Still waters born of a violent explosion

                                                                        – written by Sarah


Crater Lake, Oregon


July 1 to July 2


We departed Arcata and Redwood National Forest around 10am to head to Crater Lake. The drive took about 6 hours with stops along the way. We got to our cabin around 4pm that afternoon and then headed to Crater Lake for an evening walk and drive around the rim.


We stayed in a cabin at Crater Lake Resort for  $100/night. We spent approximately $25 at dinner Monday night and $10 for snacks at the resort.


Monday morning we drove through northern California to Crater Lake, Oregon. It was a beautiful drive through the Cascade mountains, cutting through creeks, rivers and lakes through the forested hills. Admittedly, the stereotypes about northern California being a haven for hippies and alternative culture and a grounded, nature-based way of life are true. After a certain point into our drive, we could no longer find any contemporary music radio stations- there were several stations playing some psychedelic funk music, a station playing what sounded like mystical chanting, and NPR. No Lady Gaga in these woods! When we stopped at a gas station for a snack and a quick bathroom break, the customers all looked like they had just emerged out of the forest- covered in dirt patches, smelling like sweat and trees.  It was refreshing and entertaining to see that this lifestyle can still thrive – and one day when Tim and I do our year-long USA road trip, I suspect we’ll probably look a lot like these guys did!

We got to our cabin around 4pm, checked in, bought some snacks for later, and drove the 30 minutes from the campground to the park. Along the way, we stopped to see the canyon that had been formed on the other side of the crater when Crater Lake was formed, and stopped to get dinner at the only restaurant in the area.

The visitor center village at the rim of the lake provides some great scenic views of the lake and of Wizard volcano that sits in the middle of the lake. The visitor center also has an exhibit that explains how Crater Lake was formed. In short, Mount Mazama existed 7,700 years ago and was one of the primary volcanoes of the pacific northwest, along with Mount Rainier and Mount St. Helen. After a period of hyperactivity, the volcano emptied itself, creating an empty space within the volcano. Eventually, there was nothing left to support the volcano and it caved in on itself, creating an explosion that scattered layers of dust more than 6 feet high in some areas up to 43 miles away and left a crater that has since been filled in with rain water and snow melt, creating Crater Lake. At 2,000 feet deep, it is the deepest freshwater lake in the United States. That’s pretty awesome.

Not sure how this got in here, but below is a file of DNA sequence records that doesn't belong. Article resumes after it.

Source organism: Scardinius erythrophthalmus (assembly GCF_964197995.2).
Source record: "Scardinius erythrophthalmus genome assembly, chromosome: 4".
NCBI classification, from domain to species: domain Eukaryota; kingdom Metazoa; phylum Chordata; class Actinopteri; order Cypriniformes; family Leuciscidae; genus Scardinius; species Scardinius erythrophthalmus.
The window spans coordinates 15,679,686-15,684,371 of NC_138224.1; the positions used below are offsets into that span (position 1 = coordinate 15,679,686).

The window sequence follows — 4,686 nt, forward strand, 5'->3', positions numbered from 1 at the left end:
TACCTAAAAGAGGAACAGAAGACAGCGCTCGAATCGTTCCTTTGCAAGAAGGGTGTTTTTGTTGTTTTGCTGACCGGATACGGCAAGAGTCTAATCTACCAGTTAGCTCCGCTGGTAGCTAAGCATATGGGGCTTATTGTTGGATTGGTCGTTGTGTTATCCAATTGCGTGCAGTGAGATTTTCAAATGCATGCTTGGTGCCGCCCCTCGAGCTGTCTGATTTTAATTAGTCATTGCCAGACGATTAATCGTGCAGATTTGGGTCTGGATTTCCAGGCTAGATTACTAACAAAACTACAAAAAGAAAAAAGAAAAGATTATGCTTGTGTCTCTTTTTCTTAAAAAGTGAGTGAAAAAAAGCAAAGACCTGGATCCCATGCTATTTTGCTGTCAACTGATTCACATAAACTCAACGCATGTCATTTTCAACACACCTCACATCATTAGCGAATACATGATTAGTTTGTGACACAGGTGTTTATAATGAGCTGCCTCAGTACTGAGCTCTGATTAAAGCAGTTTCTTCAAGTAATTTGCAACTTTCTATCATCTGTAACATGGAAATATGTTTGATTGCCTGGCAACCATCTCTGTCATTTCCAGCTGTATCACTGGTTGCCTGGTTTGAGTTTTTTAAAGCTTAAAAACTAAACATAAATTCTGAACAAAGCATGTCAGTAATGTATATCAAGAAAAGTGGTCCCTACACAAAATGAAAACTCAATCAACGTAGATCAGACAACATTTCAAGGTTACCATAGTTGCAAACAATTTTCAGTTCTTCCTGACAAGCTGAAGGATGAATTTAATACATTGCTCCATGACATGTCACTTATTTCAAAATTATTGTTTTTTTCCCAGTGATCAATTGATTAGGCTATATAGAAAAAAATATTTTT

After spending some time walking around the stretch of the rim accessible from the visitor center, we began to get bitten by mosquitoes – and lots of them. The air is so still at Crater Lake that it makes a great environment for bugs to attack visitors. We decided at this point to get in the car and complete a 30-mile scenic drive around the rim of the lake. The drive provided us with many great views of the lake, and at times was even frightening when there would be no barrier between the road and the cliffs that drop to the lake below. We were able to enjoy the sunset around the lake during our drive and admired the peacefulness and beauty that exist there now after such a violent beginning 7,700. The sunset followed us along our drive back to the cabin and was so stunning we had to stop a few times to take pictures- quickly darting in and out of the car to avoid the bugs (though those pesky creatures were faster than we were).

We got back to our cabin around 9:30pm and spent the evening relaxing before getting to bed. Tomorrow= onward to Portland!

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